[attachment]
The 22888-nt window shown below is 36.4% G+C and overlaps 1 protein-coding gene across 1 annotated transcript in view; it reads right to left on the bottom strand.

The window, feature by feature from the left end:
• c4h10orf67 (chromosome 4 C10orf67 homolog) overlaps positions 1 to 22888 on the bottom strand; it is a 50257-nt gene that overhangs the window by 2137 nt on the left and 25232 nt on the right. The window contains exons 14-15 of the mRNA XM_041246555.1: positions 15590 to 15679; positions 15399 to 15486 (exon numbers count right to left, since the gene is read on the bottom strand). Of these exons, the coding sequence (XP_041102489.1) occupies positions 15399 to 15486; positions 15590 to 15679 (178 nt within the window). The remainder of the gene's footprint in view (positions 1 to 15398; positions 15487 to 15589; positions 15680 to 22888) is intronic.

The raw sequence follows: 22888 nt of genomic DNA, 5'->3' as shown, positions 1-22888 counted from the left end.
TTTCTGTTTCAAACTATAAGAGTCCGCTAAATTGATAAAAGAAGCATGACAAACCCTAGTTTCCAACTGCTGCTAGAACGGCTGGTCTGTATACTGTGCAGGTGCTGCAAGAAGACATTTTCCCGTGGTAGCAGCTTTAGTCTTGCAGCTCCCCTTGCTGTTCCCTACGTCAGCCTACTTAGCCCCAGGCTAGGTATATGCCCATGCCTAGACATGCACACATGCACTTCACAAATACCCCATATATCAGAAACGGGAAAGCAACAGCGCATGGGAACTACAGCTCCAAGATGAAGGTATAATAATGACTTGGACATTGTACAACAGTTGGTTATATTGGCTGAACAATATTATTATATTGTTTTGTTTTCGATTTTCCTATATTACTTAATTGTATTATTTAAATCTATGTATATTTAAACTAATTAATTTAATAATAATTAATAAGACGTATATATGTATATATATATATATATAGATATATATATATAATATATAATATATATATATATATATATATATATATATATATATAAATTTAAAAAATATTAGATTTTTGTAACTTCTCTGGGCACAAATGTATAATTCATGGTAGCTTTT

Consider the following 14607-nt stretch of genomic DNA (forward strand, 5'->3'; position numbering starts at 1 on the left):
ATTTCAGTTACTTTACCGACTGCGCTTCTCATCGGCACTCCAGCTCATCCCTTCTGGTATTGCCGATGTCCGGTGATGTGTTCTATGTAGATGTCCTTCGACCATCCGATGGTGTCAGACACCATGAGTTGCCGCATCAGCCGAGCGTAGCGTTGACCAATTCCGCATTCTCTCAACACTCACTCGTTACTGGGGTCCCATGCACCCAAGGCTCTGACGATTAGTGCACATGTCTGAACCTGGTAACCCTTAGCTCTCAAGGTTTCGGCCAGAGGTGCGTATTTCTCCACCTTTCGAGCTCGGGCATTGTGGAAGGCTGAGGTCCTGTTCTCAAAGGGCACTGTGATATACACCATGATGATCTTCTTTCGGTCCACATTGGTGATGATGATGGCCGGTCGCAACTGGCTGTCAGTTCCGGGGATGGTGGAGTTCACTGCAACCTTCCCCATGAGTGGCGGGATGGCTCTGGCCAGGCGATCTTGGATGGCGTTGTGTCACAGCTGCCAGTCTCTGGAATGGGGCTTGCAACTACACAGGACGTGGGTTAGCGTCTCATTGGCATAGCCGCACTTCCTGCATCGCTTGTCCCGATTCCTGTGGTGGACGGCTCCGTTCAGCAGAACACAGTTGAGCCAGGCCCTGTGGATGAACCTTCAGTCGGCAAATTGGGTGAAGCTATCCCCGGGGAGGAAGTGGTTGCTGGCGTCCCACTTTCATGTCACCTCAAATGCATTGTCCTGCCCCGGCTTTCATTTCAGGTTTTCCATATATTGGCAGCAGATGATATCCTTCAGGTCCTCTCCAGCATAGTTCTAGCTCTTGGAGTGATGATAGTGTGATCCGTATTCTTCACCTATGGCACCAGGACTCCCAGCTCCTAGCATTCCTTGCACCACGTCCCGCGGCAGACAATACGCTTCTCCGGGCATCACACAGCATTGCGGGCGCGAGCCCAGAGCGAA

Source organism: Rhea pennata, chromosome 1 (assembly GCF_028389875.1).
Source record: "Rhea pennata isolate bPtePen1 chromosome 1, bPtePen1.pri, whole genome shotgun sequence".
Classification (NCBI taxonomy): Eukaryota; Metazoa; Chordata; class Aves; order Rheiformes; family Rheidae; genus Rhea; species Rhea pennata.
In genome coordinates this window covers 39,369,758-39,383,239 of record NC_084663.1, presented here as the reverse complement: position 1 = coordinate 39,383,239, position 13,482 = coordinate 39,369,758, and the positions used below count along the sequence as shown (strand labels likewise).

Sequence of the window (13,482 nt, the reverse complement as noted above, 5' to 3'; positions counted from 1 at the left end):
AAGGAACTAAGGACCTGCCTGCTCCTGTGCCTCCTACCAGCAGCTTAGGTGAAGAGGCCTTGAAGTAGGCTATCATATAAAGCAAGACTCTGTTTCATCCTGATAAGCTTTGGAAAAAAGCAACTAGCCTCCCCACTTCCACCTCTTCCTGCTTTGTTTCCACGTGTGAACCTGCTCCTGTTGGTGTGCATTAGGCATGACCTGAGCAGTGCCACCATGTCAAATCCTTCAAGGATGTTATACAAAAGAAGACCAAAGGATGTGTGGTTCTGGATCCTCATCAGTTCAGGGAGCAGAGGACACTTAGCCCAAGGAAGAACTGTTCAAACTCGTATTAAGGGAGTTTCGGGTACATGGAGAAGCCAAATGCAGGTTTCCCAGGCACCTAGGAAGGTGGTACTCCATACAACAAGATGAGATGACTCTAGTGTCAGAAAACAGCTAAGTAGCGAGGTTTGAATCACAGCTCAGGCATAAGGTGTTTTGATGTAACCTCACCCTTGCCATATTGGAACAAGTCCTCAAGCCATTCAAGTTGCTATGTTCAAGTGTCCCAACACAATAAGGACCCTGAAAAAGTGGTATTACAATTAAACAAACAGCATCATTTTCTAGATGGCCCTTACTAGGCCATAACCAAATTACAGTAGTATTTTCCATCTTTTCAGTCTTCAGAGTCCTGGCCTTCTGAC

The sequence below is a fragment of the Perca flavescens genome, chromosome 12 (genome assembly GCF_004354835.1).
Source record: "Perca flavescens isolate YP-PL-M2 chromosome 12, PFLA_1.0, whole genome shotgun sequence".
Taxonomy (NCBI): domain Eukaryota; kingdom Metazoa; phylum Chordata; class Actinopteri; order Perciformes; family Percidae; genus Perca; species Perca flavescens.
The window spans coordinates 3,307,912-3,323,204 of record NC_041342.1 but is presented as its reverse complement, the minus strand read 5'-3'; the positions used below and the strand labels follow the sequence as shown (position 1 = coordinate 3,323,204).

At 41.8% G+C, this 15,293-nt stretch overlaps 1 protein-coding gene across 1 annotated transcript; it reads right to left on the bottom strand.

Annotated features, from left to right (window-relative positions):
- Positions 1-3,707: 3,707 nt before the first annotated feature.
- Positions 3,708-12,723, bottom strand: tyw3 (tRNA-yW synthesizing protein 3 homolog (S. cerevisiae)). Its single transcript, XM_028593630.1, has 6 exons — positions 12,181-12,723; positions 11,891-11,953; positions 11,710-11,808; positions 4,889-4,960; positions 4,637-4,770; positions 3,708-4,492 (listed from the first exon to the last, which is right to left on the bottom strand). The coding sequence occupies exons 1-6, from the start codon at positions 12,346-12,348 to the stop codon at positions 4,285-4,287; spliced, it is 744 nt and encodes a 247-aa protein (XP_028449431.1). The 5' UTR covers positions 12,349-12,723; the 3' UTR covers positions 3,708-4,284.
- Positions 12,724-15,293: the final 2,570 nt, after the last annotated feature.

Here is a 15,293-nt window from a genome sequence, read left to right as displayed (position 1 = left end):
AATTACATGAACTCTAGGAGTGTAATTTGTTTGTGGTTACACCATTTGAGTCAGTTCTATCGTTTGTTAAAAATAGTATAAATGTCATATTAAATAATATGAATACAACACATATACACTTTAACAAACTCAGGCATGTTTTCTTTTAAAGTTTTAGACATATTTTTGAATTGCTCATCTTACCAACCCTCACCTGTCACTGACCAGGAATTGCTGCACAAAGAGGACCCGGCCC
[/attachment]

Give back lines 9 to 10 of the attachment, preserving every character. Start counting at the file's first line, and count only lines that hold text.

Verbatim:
Source record: "Rhea pennata isolate bPtePen1 chromosome 1, bPtePen1.pri, whole genome shotgun sequence".
Classification (NCBI taxonomy): Eukaryota; Metazoa; Chordata; class Aves; order Rheiformes; family Rheidae; genus Rhea; species Rhea pennata.